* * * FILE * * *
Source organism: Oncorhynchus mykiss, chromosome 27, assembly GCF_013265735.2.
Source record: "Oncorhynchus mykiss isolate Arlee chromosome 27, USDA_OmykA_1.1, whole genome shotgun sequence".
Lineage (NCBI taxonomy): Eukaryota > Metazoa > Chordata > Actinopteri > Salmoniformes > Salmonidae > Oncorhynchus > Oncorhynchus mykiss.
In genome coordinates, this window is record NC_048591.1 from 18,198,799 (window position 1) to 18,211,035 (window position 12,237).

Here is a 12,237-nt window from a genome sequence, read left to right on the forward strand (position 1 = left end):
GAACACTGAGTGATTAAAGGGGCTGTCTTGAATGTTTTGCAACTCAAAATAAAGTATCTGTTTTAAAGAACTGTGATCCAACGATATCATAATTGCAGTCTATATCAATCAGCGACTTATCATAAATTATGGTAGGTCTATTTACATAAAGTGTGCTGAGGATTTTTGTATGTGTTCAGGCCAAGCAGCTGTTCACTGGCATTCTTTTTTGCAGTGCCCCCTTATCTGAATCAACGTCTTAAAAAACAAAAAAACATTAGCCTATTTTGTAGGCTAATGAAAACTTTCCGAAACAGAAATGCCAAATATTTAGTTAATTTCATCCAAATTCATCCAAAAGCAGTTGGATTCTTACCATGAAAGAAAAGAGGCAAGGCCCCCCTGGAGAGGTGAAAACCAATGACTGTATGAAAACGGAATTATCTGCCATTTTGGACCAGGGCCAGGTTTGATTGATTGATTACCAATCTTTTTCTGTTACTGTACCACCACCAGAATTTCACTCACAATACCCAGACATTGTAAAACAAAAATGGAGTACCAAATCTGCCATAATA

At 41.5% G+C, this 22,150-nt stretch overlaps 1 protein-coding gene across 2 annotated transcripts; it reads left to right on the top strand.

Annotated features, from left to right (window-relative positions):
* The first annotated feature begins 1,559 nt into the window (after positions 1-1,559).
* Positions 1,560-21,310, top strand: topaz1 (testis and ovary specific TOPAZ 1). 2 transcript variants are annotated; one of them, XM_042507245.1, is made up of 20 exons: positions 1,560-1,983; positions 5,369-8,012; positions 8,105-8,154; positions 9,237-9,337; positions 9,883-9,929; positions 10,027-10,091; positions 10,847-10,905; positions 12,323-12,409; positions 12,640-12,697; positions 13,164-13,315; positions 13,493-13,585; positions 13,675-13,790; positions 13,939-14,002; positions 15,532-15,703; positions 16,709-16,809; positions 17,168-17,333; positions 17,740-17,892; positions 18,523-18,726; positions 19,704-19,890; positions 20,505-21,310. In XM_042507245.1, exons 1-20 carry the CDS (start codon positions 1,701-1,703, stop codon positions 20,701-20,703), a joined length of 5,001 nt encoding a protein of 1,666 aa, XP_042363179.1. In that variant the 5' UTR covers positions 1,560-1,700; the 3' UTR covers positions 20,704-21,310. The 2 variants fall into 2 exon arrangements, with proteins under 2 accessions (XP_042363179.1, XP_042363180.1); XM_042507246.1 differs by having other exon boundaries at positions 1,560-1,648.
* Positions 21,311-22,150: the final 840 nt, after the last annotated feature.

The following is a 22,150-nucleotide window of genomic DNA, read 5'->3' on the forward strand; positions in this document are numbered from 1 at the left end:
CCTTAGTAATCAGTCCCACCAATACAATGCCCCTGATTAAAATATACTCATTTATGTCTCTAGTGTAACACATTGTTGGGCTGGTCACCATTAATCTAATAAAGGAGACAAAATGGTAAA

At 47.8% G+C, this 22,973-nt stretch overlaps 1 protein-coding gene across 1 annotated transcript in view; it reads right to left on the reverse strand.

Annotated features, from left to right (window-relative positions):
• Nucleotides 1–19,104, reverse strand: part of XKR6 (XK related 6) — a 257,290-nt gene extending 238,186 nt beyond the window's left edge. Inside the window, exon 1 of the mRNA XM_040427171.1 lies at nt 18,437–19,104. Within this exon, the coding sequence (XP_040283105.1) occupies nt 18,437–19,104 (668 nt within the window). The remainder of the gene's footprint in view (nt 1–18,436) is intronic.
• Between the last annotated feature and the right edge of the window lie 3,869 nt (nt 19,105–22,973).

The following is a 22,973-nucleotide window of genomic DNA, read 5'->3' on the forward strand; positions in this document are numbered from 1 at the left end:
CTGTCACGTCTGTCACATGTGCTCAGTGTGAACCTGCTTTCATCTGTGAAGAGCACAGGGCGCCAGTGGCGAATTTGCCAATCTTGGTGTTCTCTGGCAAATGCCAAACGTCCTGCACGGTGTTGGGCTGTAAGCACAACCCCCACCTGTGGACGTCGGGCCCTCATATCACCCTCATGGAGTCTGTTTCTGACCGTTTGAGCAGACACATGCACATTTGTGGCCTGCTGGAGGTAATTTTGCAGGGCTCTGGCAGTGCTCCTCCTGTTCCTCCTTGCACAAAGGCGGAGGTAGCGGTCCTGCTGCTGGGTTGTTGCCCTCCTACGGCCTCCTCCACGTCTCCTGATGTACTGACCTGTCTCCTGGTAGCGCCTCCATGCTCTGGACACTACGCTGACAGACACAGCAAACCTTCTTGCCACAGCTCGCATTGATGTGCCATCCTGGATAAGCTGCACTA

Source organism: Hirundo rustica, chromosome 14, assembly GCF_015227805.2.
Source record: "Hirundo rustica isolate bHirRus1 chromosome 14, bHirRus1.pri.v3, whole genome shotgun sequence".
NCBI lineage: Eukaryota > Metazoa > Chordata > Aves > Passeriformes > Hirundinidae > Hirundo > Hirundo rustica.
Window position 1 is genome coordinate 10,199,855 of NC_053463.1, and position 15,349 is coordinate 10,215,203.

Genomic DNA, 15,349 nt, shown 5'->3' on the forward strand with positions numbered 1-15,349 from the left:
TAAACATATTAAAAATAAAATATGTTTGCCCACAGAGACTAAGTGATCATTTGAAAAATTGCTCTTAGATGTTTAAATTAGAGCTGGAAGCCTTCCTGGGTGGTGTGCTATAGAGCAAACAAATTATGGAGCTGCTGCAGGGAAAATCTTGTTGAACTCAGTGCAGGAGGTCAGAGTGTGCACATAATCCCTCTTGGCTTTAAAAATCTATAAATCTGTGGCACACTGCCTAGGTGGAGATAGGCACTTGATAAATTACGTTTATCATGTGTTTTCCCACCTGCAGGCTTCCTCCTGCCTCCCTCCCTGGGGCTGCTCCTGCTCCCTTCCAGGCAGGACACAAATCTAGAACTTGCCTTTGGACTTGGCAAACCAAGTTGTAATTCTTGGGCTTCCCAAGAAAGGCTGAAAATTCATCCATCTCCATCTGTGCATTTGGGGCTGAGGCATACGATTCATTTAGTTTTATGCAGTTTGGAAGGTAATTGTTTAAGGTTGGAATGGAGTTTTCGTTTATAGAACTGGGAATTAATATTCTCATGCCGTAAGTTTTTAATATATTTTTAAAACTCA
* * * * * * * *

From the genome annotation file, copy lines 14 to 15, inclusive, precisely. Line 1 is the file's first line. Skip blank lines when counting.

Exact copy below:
At 47.8% G+C, this 22,973-nt stretch overlaps 1 protein-coding gene across 1 annotated transcript in view; it reads right to left on the reverse strand.

Annotated features, from left to right (window-relative positions):